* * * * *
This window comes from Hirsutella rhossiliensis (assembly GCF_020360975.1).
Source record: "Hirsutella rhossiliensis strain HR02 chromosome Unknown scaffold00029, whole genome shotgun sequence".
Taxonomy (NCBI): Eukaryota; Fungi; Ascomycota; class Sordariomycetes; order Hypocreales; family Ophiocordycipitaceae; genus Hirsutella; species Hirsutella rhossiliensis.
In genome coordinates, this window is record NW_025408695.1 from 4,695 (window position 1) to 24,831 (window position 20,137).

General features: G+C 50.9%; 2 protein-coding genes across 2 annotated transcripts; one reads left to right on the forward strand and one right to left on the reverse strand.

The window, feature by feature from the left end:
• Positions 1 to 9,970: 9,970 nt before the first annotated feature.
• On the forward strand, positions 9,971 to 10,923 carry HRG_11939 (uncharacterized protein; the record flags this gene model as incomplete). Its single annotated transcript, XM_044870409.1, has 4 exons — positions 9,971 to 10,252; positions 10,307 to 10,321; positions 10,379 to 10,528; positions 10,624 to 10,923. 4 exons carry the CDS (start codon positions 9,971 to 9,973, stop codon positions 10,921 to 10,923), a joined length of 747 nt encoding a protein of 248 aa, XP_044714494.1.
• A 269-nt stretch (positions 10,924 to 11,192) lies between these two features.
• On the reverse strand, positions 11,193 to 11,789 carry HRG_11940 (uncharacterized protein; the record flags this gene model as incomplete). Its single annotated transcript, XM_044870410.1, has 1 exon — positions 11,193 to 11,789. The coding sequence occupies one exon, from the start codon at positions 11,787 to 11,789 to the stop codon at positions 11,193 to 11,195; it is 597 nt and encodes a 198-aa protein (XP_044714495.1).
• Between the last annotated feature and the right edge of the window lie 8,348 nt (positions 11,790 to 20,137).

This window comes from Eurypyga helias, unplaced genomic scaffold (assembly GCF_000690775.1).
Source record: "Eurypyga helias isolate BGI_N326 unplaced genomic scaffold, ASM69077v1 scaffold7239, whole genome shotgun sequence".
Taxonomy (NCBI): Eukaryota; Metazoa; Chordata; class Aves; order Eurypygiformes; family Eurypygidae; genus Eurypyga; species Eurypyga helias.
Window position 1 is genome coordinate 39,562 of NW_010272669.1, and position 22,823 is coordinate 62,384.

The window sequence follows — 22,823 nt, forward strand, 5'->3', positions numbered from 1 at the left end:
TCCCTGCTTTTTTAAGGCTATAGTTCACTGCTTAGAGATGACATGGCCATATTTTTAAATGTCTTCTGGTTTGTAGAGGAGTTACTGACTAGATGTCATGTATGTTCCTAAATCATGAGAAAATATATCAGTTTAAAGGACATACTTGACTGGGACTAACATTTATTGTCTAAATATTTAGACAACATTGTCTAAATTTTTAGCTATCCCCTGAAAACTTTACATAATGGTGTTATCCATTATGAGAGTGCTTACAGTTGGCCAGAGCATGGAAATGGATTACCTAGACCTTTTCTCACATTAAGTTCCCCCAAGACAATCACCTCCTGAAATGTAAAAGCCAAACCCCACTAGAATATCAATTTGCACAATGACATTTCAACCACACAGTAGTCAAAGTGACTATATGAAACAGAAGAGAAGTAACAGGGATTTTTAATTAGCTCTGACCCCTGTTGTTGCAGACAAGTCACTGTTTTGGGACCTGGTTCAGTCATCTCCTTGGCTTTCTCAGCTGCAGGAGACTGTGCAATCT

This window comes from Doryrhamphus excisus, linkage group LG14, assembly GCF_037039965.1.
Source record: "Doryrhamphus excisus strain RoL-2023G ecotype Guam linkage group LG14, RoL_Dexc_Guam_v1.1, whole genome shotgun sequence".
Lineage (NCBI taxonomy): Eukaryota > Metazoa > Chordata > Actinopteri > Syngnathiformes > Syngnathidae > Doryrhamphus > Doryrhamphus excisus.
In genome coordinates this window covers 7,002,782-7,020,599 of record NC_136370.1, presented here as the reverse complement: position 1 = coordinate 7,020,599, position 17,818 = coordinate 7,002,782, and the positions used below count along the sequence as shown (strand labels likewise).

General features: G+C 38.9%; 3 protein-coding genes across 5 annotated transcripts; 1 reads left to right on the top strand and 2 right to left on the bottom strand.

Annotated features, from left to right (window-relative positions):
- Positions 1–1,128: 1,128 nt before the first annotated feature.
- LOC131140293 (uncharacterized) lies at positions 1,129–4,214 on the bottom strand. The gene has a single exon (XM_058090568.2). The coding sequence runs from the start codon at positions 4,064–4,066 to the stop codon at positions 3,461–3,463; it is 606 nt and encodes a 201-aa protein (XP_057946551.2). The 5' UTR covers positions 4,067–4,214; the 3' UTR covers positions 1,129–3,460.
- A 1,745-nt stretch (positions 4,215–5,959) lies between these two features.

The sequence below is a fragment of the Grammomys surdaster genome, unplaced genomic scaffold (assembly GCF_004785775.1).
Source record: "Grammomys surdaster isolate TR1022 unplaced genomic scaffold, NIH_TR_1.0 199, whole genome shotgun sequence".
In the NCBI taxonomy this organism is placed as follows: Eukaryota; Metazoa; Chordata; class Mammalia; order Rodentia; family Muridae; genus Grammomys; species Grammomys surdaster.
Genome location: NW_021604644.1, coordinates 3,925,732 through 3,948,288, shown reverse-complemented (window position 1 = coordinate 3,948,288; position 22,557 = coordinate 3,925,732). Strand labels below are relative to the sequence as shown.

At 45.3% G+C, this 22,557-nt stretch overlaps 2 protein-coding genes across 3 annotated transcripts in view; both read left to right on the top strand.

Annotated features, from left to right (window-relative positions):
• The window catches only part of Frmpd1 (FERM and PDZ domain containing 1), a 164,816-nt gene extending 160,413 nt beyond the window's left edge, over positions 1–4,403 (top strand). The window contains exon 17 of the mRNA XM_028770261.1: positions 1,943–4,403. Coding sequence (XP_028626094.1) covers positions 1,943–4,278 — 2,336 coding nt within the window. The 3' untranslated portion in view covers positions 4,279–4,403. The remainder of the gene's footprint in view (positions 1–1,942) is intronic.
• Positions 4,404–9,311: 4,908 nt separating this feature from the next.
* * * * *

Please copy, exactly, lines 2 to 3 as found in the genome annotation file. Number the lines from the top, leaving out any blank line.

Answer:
Source record: "Hirsutella rhossiliensis strain HR02 chromosome Unknown scaffold00029, whole genome shotgun sequence".
Taxonomy (NCBI): Eukaryota; Fungi; Ascomycota; class Sordariomycetes; order Hypocreales; family Ophiocordycipitaceae; genus Hirsutella; species Hirsutella rhossiliensis.